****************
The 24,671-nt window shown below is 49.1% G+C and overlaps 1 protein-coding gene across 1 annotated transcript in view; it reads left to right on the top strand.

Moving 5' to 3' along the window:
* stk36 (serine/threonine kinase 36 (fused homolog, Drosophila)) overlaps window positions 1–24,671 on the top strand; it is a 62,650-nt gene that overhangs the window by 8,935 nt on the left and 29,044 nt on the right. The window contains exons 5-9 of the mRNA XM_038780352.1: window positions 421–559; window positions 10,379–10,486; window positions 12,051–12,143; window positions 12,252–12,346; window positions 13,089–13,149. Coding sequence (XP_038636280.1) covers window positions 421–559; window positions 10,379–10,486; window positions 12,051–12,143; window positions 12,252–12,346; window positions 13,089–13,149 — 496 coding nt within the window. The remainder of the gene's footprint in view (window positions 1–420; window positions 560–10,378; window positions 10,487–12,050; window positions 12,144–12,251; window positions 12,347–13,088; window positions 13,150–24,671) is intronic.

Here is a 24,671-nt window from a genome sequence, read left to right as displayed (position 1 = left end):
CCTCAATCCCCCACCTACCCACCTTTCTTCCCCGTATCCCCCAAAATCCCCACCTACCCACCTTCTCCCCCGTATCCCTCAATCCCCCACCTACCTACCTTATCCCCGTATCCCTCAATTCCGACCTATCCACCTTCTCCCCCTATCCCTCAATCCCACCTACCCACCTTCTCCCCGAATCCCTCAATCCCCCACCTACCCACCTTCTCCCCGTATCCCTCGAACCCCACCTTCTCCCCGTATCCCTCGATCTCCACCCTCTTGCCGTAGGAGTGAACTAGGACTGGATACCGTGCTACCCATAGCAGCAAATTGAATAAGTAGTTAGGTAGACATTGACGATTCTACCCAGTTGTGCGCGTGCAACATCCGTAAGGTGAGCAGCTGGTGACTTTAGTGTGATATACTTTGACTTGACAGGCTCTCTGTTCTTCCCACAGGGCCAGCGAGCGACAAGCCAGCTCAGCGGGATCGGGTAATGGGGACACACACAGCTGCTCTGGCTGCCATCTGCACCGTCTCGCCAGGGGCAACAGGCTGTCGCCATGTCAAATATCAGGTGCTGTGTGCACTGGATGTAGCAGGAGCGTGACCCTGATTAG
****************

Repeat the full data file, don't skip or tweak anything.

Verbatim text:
The 24,671-nt window shown below is 49.1% G+C and overlaps 1 protein-coding gene across 1 annotated transcript in view; it reads left to right on the top strand.

Moving 5' to 3' along the window:
* stk36 (serine/threonine kinase 36 (fused homolog, Drosophila)) overlaps window positions 1–24,671 on the top strand; it is a 62,650-nt gene that overhangs the window by 8,935 nt on the left and 29,044 nt on the right. The window contains exons 5-9 of the mRNA XM_038780352.1: window positions 421–559; window positions 10,379–10,486; window positions 12,051–12,143; window positions 12,252–12,346; window positions 13,089–13,149. Coding sequence (XP_038636280.1) covers window positions 421–559; window positions 10,379–10,486; window positions 12,051–12,143; window positions 12,252–12,346; window positions 13,089–13,149 — 496 coding nt within the window. The remainder of the gene's footprint in view (window positions 1–420; window positions 560–10,378; window positions 10,487–12,050; window positions 12,144–12,251; window positions 12,347–13,088; window positions 13,150–24,671) is intronic.

Here is a 24,671-nt window from a genome sequence, read left to right as displayed (position 1 = left end):
CCTCAATCCCCCACCTACCCACCTTTCTTCCCCGTATCCCCCAAAATCCCCACCTACCCACCTTCTCCCCCGTATCCCTCAATCCCCCACCTACCTACCTTATCCCCGTATCCCTCAATTCCGACCTATCCACCTTCTCCCCCTATCCCTCAATCCCACCTACCCACCTTCTCCCCGAATCCCTCAATCCCCCACCTACCCACCTTCTCCCCGTATCCCTCGAACCCCACCTTCTCCCCGTATCCCTCGATCTCCACCCTCTTGCCGTAGGAGTGAACTAGGACTGGATACCGTGCTACCCATAGCAGCAAATTGAATAAGTAGTTAGGTAGACATTGACGATTCTACCCAGTTGTGCGCGTGCAACATCCGTAAGGTGAGCAGCTGGTGACTTTAGTGTGATATACTTTGACTTGACAGGCTCTCTGTTCTTCCCACAGGGCCAGCGAGCGACAAGCCAGCTCAGCGGGATCGGGTAATGGGGACACACACAGCTGCTCTGGCTGCCATCTGCACCGTCTCGCCAGGGGCAACAGGCTGTCGCCATGTCAAATATCAGGTGCTGTGTGCACTGGATGTAGCAGGAGCGTGACCCTGATTAG